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Old 09-21-2006, 06:40 PM   #5
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You can benefit from 2 to 3 seconds behind trucks and in the lanes to either side of them and the more trucks form in front of you in a convoy fashion and the faster they go i.e. 70mph the more they knock down the wind in front of you and the further behind them it extends so you can safely follow in their wake. Unfortunately you have to breath the exhost fumes and in rainy conditions the dirt they throw up in the mist they create. As far as safety is concerned they usually don't stop suddenly so in that respect they are safe to follow but you need to make sure you allow them room to change lanes should they need to. Getting too close to them is also a great way to add holes to your front paint job and windshield as they do tend to kick up road junk and rocks. Jeeps and pickup trucks are the only vehicles which throw more rocks with their rear tires than semi's because they usually don't have any mud flaps and are jacked up pretty high exposing the rear tread. The first chips in my new xB windshield was from a pickup truck passing me and changing lanes in front of me too close on an empty highway.
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Old 09-21-2006, 06:43 PM   #6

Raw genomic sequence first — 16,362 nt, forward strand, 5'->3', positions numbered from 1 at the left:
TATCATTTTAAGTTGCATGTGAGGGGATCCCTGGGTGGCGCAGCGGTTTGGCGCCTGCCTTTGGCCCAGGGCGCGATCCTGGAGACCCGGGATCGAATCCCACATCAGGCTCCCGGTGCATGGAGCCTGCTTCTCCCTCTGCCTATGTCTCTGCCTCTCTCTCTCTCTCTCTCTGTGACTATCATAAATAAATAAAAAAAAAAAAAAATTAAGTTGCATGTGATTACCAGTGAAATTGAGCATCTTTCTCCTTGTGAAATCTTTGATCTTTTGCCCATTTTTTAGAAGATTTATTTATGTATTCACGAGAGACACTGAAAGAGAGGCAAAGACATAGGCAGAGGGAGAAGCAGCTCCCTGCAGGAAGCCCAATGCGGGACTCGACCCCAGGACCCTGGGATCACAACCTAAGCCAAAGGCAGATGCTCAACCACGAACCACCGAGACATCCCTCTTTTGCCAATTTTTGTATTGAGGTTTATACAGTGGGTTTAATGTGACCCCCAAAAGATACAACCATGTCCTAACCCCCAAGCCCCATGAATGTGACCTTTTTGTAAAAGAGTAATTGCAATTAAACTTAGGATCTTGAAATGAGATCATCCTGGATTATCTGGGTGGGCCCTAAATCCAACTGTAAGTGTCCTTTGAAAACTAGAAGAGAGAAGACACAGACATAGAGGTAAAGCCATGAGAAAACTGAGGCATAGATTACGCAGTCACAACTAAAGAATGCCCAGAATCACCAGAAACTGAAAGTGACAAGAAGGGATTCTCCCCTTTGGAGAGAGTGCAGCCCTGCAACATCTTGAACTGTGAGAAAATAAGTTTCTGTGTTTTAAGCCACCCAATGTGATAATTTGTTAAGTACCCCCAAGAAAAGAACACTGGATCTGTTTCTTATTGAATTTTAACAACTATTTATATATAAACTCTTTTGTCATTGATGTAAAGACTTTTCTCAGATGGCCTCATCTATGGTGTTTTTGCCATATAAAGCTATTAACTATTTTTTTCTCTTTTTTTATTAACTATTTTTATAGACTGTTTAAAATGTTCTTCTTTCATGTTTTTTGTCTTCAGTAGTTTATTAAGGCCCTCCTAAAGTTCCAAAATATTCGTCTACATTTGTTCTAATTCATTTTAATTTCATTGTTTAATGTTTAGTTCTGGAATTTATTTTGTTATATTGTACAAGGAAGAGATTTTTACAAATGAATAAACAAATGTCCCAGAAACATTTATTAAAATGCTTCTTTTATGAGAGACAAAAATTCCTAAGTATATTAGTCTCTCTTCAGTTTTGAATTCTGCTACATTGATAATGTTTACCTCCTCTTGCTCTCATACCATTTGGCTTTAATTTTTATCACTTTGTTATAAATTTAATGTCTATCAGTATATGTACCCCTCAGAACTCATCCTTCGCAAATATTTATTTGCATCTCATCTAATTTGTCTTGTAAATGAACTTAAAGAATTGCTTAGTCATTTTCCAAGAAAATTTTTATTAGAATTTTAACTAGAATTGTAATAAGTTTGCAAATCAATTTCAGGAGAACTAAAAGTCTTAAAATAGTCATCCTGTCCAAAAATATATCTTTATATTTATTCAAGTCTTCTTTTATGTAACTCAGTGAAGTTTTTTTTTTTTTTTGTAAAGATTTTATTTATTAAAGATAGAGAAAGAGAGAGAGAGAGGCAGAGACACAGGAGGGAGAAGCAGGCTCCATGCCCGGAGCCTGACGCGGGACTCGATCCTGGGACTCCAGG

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Drafting isn't safe and the truck drivers hate it. You'll know when they ride the outer line to kick trash/rocks up on your car. (I sometimes drive a truck for work as a last resort if they can't get anyone else-CDL)

That being said, I have done it at a fairly safe distance at around 65MPH in a 70 zone and gotten 42 with my Matrix when I normal got 37 on the same route. Even at a safe distance its still white knuckle driving that I don't find relaxing. I seldom do it anymore EXCEPT when the beer trucks pull out in front of me in the morning when I'm going to work. The trailers are MUCH more low profile and cut through the air making a great clear path AND remember, they cut in front of me which makes it OK to tailgate - not - its still not right to draft whether I do it or not ( ).